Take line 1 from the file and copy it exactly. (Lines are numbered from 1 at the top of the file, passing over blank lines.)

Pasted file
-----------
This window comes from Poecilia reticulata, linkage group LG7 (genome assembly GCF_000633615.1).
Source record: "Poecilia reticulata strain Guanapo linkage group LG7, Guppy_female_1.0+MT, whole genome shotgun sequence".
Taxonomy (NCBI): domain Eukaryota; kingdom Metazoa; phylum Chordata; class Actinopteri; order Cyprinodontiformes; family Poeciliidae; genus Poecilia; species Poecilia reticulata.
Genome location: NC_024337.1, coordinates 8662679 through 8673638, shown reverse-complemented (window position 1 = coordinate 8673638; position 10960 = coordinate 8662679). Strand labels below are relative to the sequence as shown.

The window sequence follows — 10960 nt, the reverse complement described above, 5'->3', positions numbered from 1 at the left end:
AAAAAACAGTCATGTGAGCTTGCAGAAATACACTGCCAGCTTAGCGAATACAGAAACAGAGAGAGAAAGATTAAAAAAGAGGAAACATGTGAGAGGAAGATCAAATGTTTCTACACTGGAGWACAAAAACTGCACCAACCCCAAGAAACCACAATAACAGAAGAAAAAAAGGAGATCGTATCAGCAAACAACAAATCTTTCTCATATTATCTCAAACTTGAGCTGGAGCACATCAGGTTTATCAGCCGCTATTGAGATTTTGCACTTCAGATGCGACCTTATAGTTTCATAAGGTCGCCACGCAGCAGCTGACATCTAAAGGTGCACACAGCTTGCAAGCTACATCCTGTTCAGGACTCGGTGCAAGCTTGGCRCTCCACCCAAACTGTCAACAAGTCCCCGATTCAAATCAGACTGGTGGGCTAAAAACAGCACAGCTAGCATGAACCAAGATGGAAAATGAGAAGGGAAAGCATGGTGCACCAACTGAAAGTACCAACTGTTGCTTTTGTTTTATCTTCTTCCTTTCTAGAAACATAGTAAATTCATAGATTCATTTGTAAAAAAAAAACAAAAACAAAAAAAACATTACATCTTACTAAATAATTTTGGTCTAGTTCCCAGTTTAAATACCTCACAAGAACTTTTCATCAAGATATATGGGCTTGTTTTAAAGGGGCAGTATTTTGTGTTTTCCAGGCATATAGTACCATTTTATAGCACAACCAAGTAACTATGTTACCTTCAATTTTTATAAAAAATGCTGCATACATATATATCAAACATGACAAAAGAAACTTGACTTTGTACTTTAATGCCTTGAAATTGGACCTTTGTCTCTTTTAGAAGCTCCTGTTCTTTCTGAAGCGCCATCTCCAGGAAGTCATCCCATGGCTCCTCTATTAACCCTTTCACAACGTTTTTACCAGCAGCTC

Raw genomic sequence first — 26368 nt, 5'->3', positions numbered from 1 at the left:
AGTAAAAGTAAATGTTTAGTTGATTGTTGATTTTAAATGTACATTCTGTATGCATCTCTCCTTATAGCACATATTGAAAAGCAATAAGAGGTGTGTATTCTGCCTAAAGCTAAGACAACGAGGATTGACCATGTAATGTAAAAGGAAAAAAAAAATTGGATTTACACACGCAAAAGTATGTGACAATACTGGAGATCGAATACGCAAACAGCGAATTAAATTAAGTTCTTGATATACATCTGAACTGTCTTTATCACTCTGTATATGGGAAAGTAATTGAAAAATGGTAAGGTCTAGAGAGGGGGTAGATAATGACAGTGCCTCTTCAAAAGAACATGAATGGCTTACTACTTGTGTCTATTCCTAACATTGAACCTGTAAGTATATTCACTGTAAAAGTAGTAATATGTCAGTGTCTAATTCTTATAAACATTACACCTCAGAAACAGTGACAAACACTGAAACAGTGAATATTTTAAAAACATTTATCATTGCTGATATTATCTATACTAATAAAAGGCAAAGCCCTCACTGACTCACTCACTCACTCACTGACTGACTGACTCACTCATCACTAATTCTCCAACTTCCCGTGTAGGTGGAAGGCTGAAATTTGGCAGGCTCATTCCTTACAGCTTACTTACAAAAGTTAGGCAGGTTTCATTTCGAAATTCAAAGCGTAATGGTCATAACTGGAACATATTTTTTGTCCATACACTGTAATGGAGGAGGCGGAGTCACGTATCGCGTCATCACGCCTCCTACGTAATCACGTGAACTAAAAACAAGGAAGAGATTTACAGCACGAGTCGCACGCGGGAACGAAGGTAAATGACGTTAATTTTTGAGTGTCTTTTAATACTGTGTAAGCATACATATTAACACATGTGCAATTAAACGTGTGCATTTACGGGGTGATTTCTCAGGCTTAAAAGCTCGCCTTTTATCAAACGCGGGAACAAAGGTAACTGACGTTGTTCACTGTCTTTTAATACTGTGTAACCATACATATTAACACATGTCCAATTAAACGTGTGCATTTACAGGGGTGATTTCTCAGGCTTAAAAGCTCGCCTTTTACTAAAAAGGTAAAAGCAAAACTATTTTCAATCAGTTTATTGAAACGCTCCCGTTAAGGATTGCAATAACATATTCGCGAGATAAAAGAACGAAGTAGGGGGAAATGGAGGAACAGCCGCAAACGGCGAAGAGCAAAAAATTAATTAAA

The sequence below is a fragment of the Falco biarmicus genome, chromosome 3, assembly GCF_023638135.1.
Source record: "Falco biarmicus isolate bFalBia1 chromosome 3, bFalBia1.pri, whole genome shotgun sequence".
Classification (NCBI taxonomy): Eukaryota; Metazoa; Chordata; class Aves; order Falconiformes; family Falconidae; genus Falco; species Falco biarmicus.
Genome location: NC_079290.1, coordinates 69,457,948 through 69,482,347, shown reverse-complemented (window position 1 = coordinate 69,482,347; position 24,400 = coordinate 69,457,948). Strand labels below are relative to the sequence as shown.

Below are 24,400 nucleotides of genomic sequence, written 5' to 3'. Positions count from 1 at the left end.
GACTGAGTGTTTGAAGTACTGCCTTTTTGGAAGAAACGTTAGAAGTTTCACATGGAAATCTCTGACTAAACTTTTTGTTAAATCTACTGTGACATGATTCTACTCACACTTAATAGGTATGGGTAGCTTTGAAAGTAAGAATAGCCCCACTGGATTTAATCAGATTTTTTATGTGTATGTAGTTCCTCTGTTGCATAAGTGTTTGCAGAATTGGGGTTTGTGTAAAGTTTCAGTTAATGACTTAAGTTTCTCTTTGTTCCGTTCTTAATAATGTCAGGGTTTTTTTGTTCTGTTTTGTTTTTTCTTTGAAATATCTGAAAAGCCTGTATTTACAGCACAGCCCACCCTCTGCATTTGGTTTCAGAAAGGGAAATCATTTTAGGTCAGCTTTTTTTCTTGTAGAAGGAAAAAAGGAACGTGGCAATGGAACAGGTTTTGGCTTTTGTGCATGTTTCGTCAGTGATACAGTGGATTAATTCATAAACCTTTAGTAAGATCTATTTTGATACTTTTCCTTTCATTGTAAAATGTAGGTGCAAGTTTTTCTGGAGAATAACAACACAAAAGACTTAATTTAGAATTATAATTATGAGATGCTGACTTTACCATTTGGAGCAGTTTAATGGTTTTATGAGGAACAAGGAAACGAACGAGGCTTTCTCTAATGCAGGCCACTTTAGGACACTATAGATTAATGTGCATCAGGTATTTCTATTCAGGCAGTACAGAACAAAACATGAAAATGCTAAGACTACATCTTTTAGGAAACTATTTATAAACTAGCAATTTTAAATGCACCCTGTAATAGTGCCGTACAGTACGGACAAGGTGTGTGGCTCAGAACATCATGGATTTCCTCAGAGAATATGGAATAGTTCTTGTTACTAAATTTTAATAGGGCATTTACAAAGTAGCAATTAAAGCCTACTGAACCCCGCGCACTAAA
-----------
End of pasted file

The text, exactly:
This window comes from Poecilia reticulata, linkage group LG7 (genome assembly GCF_000633615.1).